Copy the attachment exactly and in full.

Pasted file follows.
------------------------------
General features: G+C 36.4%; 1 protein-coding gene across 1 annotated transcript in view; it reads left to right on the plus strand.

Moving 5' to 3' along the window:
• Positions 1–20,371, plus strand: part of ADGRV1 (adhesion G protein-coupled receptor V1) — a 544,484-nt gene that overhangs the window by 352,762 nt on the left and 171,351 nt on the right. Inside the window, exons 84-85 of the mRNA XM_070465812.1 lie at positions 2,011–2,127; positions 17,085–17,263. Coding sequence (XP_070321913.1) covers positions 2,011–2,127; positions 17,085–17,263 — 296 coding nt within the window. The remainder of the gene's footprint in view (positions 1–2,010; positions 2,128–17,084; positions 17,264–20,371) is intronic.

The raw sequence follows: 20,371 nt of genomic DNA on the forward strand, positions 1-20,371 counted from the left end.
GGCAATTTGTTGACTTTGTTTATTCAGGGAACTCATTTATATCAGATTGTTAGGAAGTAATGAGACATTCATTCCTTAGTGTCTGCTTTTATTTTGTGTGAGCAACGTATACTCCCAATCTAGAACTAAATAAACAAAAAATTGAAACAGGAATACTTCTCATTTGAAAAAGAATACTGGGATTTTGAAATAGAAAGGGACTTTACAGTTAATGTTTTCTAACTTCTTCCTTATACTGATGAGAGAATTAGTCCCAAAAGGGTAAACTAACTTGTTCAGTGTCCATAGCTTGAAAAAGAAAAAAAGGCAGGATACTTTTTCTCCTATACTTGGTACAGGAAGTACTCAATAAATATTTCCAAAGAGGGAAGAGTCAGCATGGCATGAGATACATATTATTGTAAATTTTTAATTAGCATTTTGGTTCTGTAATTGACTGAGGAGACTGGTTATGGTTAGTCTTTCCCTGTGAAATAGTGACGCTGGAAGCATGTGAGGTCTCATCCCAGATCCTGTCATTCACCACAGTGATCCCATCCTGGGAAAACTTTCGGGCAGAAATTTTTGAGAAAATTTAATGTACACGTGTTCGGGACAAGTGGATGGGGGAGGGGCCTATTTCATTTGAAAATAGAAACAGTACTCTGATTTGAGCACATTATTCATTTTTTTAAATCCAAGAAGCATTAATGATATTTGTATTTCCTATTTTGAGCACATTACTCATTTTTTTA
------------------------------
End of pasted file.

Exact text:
General features: G+C 36.4%; 1 protein-coding gene across 1 annotated transcript in view; it reads left to right on the plus strand.

Moving 5' to 3' along the window:
• Positions 1–20,371, plus strand: part of ADGRV1 (adhesion G protein-coupled receptor V1) — a 544,484-nt gene that overhangs the window by 352,762 nt on the left and 171,351 nt on the right. Inside the window, exons 84-85 of the mRNA XM_070465812.1 lie at positions 2,011–2,127; positions 17,085–17,263. Coding sequence (XP_070321913.1) covers positions 2,011–2,127; positions 17,085–17,263 — 296 coding nt within the window. The remainder of the gene's footprint in view (positions 1–2,010; positions 2,128–17,084; positions 17,264–20,371) is intronic.

The raw sequence follows: 20,371 nt of genomic DNA on the forward strand, positions 1-20,371 counted from the left end.
GGCAATTTGTTGACTTTGTTTATTCAGGGAACTCATTTATATCAGATTGTTAGGAAGTAATGAGACATTCATTCCTTAGTGTCTGCTTTTATTTTGTGTGAGCAACGTATACTCCCAATCTAGAACTAAATAAACAAAAAATTGAAACAGGAATACTTCTCATTTGAAAAAGAATACTGGGATTTTGAAATAGAAAGGGACTTTACAGTTAATGTTTTCTAACTTCTTCCTTATACTGATGAGAGAATTAGTCCCAAAAGGGTAAACTAACTTGTTCAGTGTCCATAGCTTGAAAAAGAAAAAAAGGCAGGATACTTTTTCTCCTATACTTGGTACAGGAAGTACTCAATAAATATTTCCAAAGAGGGAAGAGTCAGCATGGCATGAGATACATATTATTGTAAATTTTTAATTAGCATTTTGGTTCTGTAATTGACTGAGGAGACTGGTTATGGTTAGTCTTTCCCTGTGAAATAGTGACGCTGGAAGCATGTGAGGTCTCATCCCAGATCCTGTCATTCACCACAGTGATCCCATCCTGGGAAAACTTTCGGGCAGAAATTTTTGAGAAAATTTAATGTACACGTGTTCGGGACAAGTGGATGGGGGAGGGGCCTATTTCATTTGAAAATAGAAACAGTACTCTGATTTGAGCACATTATTCATTTTTTTAAATCCAAGAAGCATTAATGATATTTGTATTTCCTATTTTGAGCACATTACTCATTTTTTTA